“The ache / toska - No single word in English renders all the shades of toska. At its deepest and most painful, it is a sensation of great spiritual anguish, often without any specific cause. At less morbid levels it is a dull ache of the soul, a longing with nothing to long for, a sick pining, a vague restlessness, mental throes, yearning. In particular cases it may be the desire for somebody of something specific, nostalgia, love-sickness. At the lowest level it grades into ennui, boredom.”—Vladimir Nabokov
“Gloomy Sunday” is a song composed by Hungarian pianist and composer Rezső Seress in 1933, as Vége a világnak (End of the world), with alternate lyrics written by László Jávor. The original lyrics depicted a war-stricken Hungary and a silent prayer to God. Jávor’s lyrics are a mourning to a lost lover and a pledge to commit suicide to meet said lover again in the afterlife.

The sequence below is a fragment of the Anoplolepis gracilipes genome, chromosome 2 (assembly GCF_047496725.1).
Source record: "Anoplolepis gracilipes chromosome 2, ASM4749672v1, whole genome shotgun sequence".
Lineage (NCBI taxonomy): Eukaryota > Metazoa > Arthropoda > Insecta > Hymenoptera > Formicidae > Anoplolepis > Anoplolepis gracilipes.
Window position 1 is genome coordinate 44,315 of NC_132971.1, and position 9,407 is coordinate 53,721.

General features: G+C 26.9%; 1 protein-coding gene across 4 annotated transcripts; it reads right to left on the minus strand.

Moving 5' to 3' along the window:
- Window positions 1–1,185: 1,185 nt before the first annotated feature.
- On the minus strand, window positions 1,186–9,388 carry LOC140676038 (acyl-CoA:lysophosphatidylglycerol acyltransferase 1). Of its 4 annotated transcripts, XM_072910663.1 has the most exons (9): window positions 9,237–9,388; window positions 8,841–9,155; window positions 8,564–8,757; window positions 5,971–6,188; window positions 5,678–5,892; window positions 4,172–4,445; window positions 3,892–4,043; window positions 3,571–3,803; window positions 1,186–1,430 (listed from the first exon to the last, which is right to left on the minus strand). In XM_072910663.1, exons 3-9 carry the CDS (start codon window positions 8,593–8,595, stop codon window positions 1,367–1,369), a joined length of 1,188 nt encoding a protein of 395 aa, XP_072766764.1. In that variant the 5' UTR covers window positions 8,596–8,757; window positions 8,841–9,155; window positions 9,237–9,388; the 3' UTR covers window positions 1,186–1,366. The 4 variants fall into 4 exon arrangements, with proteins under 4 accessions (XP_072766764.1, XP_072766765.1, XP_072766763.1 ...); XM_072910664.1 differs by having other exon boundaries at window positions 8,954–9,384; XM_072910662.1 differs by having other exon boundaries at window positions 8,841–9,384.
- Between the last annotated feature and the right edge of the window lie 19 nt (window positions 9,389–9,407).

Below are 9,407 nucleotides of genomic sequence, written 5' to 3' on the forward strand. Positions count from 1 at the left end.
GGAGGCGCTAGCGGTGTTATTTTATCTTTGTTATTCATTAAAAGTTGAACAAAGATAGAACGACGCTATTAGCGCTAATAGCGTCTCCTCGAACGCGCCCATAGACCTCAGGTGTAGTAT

There have been several urban legends regarding the song over the years, mostly involving it being allegedly connected with various numbers of suicides, and radio networks reacting by purportedly banning the song. One of the suicide is that of Rezső Seress himself, he committed suicide in January 1968 - he survived jumping out of a window, but later in the hospital choked himself to death with a wire.